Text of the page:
Who's at Fault? Car Accident When Both Cars Reversing (One out of Parking Spot, The Other into a Parking Spot)

Hi,

Just wondering who is at fault in this scenario (there is CCTV footage as well) on private property.

Red car was reversing into car parking space, whilst blue car was reversing out and collided into red cars rear wheel)

Scenario:

  1. Red car drove down ramp into basement parking area, and was reversing into Car park space 19.
  2. Blue car was parked in Space 17, and reversed out into red car (at the time was already reversing into 19).
  3. The tow bar of blue car clipped Red Car rear driver side wheel and broke the mud flaps and bolts.

Who is at fault?

Diagrams here:

  1. Before: https://ibb.co/cNn0sZQ
  2. Point of Impact: https://ibb.co/SNDJTN1

Or are both parties at fault?

Poll Options

  • 4
    Red Car at Fault
  • 130
    Blue Car at Fault
  • 62
    Both

Comments

  • +5 votes

    Would it be the blue car? Because the blue car should be making an attempt to see if any cars were behind when reversing. In saying that, they (blue) probably couldn't see that the Red was reversing.

    You know what, this is giving me a headache 😂

    •  

      There's a small concrete pylon (rectangle shaped in black) that blocked blue cars view, which made it tough for them to see red car while it was reversing

      • +1 vote

        I am going to say it is both at fault. Just shit luck really.

    • +2 votes

      Too easy
      Both REVERSING so BOTH at fault

  •  

    on the weekend at the local shopping mall..

    an L plated car reverses out of a parking spot directly opposite an elderly man also reversing out of a parking spot at the same time.

    all i heard was the mum yelling at the old guy… "OMG you hit us"

    • -1 vote

      This scenario is different since one is reversing into a car park space, and one is reversing out (if both were reversing out of car parking space both will be at fault according to RACQ but doesn't mention about reversing into a spot

      • -1 vote

        BOTH AT FAULT

  • +15 votes

    Blue Car is at fault because they're entering the common area and didn't check surroundings. Why would red car be at fault?

    • +2 votes

      I think you're right although it is tough for blue car as they might have seen the red car go past and think it was continuing on. And if they didn't see any other cars coming along the path I can see why they would have thought the coast was clear. Unlucky timing for both of them really.

      • +2 votes

        I think blue car would have noticed the red car more easily if they had reversed in initially. The lesson for next time unfortunately.

        • +7 votes

          Plot Twist
          Red car had been in the same situation before and now only reverses into car bays.

          • +1 vote

            @Drakesy: Argument supporting blue is limited visibility
            And that red managed to proceed to its blind spot, stop and then reverse, blocking its way (in order to park in spot 19). All that without noticing people were in the blue car, and/or starting the engine, preparing to reverse, etc.

            Red should have been watching behind for reverse lights at least, and be ready to sound horn and stop if so.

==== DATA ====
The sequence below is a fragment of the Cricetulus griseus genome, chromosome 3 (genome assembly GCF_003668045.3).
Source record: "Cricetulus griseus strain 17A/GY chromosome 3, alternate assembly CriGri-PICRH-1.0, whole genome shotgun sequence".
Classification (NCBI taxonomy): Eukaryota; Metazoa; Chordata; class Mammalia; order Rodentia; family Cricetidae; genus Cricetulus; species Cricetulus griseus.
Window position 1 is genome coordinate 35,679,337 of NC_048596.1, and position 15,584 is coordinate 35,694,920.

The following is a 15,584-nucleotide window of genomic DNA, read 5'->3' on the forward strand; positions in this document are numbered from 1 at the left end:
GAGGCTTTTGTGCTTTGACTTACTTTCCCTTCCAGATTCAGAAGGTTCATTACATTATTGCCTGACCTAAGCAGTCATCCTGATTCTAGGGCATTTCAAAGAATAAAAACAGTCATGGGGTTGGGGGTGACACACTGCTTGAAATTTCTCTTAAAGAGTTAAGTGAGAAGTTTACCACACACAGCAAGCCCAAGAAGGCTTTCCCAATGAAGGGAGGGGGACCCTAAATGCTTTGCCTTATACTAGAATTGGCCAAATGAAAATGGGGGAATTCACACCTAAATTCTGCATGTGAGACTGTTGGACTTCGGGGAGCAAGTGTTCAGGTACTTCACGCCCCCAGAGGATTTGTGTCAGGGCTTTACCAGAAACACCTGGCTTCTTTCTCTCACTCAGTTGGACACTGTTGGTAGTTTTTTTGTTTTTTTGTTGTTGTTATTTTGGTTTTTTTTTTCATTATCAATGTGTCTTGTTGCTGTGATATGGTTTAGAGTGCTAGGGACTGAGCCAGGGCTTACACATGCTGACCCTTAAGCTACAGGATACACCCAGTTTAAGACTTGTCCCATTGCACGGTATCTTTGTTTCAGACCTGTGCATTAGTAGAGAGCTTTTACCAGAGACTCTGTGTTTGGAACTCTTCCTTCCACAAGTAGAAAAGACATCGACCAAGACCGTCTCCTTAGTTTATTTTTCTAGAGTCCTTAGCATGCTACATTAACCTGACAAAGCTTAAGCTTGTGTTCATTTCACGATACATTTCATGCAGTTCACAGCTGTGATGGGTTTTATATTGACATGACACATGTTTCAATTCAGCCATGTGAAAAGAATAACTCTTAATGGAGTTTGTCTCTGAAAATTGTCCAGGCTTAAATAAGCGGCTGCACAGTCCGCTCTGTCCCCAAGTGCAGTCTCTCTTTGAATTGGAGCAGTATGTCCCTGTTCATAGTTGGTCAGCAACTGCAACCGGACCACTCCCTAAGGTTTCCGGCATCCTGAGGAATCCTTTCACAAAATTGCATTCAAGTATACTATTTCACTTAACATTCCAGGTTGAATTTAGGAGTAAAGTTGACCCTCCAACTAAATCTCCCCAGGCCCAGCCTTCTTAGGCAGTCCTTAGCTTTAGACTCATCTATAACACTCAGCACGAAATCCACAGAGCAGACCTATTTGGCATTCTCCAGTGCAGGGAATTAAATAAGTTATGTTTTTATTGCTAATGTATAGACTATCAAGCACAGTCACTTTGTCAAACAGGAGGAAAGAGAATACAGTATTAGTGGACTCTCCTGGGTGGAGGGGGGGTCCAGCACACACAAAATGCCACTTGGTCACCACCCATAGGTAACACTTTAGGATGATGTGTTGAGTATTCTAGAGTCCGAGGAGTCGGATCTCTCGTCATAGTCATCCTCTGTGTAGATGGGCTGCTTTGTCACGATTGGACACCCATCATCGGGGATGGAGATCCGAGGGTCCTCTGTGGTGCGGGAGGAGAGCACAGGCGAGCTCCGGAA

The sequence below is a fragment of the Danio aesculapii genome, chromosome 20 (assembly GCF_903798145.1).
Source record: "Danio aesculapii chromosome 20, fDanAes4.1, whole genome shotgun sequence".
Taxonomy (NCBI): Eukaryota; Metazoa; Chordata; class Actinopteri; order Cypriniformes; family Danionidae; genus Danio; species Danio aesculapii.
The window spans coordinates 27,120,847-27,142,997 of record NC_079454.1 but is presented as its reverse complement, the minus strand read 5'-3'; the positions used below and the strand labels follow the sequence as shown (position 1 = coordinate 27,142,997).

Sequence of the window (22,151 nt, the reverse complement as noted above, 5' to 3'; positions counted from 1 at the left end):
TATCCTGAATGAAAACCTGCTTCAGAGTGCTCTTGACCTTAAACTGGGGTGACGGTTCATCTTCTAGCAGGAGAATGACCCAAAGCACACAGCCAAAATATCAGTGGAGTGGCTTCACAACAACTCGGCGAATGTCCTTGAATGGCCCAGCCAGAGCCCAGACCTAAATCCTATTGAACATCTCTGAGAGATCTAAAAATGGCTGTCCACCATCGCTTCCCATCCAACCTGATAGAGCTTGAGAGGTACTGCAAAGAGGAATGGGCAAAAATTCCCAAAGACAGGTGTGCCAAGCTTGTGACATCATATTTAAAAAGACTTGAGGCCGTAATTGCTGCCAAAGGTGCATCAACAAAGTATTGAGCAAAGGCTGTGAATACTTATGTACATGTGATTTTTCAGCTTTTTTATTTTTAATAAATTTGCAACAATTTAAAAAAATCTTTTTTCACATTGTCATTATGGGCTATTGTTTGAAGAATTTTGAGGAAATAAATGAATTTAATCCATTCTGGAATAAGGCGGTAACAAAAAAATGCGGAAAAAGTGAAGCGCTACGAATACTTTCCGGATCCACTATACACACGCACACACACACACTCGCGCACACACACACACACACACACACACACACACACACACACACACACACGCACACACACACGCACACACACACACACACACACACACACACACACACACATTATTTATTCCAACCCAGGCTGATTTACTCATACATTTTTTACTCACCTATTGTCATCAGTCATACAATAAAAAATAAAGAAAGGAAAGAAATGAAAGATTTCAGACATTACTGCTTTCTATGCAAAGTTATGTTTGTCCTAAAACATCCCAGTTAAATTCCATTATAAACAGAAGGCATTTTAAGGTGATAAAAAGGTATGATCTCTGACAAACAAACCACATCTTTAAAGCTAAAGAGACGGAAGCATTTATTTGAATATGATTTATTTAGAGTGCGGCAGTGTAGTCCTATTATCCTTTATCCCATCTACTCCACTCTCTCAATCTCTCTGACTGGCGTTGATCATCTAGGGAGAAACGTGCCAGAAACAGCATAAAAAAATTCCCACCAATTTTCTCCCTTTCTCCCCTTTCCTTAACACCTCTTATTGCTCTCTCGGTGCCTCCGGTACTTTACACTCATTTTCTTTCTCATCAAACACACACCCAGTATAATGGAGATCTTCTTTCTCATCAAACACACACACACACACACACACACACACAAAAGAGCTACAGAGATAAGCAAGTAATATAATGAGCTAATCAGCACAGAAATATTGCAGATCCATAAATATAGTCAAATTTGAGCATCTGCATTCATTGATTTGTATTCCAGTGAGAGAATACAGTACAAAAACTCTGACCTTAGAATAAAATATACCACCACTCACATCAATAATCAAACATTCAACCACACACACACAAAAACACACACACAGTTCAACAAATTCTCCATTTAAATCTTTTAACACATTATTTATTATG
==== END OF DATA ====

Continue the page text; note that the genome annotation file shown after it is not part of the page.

But red car did not see (or proceeded anyway).

            No doubt the law makes little difference (private road), and/or insurance company would split the cost 50/50 anyhow.

            • +1 vote

              @resisting the urge: Private roads still would have normal road rule jurisdiction, similar to race tracks, if you don't follow the road rules the insurance still wants to know who contravened. In this case red technically was on the main through road/right of way, with the blue car pulling out into it.

              •  

                @Drakesy: Would they? I think it could be argued, but am sure you can't claim fault this way in a car park scenario.

                Also, in terms of road rules… both were reversing (not stationery at the point of collision) and apparently failed to see each other.

                Plus if red was driving 'assertively' in and out of its blind spot, blue could easily claim this contributed to the collision.

                •  

                  @resisting the urge: But red (at the point of contact) was t-boned indicating that the red car was reversing safely, with the space behind it unobstructed,, it was the blue car that reversed into it per-sae.

                  •  

                    @Drakesy: It isn't just about space behind being clear, legal wording is about the 'way being clear'

                    In this instance, a towbar got in the way. In others, it could be a pedestrian's foot, a child even outside the field of view… all kinds of things

    • +2 votes

      Yes, Blue car as it is entering active traffic area from parking space. Should have checked, seen Red car in traffic area and stopped.

        • +3 votes

          huh?

      •  

        "- You are going forwards into a small space and reversing into a big space
        - If you use your mirrors and look around before reversing out, safety should not be an issue
        - Reversing into a park means that people exit faster from a parking space and will be less vigilant on their way out
        - loading groceries when one’s trunk was nestled up close to another vehicle can be difficult
        - Head in parking minimizes the risk of denting an adjacent parked car"

      • +3 votes

        I agree I always reverse and park.

        Not just visibility but the wheels of the car are on the front - so it just doesn't really angle well if you want to go straight into a lot.

        •